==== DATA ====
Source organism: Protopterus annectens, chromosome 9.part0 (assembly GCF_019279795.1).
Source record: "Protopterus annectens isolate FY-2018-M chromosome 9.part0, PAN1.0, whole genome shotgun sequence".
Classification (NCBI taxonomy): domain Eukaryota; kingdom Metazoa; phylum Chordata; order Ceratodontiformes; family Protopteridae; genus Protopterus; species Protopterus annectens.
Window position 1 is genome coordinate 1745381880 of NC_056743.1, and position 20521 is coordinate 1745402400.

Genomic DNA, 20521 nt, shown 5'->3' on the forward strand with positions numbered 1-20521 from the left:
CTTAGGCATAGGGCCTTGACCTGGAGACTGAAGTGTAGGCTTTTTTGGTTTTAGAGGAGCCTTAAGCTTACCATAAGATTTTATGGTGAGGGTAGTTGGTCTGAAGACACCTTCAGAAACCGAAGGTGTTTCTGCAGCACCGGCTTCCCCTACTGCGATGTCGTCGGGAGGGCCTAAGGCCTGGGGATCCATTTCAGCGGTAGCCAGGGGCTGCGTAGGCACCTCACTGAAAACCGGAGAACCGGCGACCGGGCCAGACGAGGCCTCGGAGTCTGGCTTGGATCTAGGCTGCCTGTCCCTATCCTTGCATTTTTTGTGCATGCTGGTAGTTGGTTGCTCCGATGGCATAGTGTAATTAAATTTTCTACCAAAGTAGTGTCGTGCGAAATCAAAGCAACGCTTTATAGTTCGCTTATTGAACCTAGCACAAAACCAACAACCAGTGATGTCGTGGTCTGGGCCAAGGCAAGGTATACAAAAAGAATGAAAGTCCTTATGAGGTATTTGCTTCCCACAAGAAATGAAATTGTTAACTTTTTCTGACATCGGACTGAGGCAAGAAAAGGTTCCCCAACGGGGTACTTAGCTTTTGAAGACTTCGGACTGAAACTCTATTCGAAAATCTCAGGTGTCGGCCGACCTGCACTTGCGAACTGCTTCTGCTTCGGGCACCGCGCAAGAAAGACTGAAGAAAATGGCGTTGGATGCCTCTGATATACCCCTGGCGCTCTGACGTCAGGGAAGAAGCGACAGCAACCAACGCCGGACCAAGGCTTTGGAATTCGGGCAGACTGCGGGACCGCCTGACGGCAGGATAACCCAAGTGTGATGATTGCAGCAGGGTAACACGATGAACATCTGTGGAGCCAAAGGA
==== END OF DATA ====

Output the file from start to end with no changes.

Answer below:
Source organism: Protopterus annectens, chromosome 9.part0 (assembly GCF_019279795.1).
Source record: "Protopterus annectens isolate FY-2018-M chromosome 9.part0, PAN1.0, whole genome shotgun sequence".
Classification (NCBI taxonomy): domain Eukaryota; kingdom Metazoa; phylum Chordata; order Ceratodontiformes; family Protopteridae; genus Protopterus; species Protopterus annectens.
Window position 1 is genome coordinate 1745381880 of NC_056743.1, and position 20521 is coordinate 1745402400.

Genomic DNA, 20521 nt, shown 5'->3' on the forward strand with positions numbered 1-20521 from the left:
CTTAGGCATAGGGCCTTGACCTGGAGACTGAAGTGTAGGCTTTTTTGGTTTTAGAGGAGCCTTAAGCTTACCATAAGATTTTATGGTGAGGGTAGTTGGTCTGAAGACACCTTCAGAAACCGAAGGTGTTTCTGCAGCACCGGCTTCCCCTACTGCGATGTCGTCGGGAGGGCCTAAGGCCTGGGGATCCATTTCAGCGGTAGCCAGGGGCTGCGTAGGCACCTCACTGAAAACCGGAGAACCGGCGACCGGGCCAGACGAGGCCTCGGAGTCTGGCTTGGATCTAGGCTGCCTGTCCCTATCCTTGCATTTTTTGTGCATGCTGGTAGTTGGTTGCTCCGATGGCATAGTGTAATTAAATTTTCTACCAAAGTAGTGTCGTGCGAAATCAAAGCAACGCTTTATAGTTCGCTTATTGAACCTAGCACAAAACCAACAACCAGTGATGTCGTGGTCTGGGCCAAGGCAAGGTATACAAAAAGAATGAAAGTCCTTATGAGGTATTTGCTTCCCACAAGAAATGAAATTGTTAACTTTTTCTGACATCGGACTGAGGCAAGAAAAGGTTCCCCAACGGGGTACTTAGCTTTTGAAGACTTCGGACTGAAACTCTATTCGAAAATCTCAGGTGTCGGCCGACCTGCACTTGCGAACTGCTTCTGCTTCGGGCACCGCGCAAGAAAGACTGAAGAAAATGGCGTTGGATGCCTCTGATATACCCCTGGCGCTCTGACGTCAGGGAAGAAGCGACAGCAACCAACGCCGGACCAAGGCTTTGGAATTCGGGCAGACTGCGGGACCGCCTGACGGCAGGATAACCCAAGTGTGATGATTGCAGCAGGGTAACACGATGAACATCTGTGGAGCCAAAGGA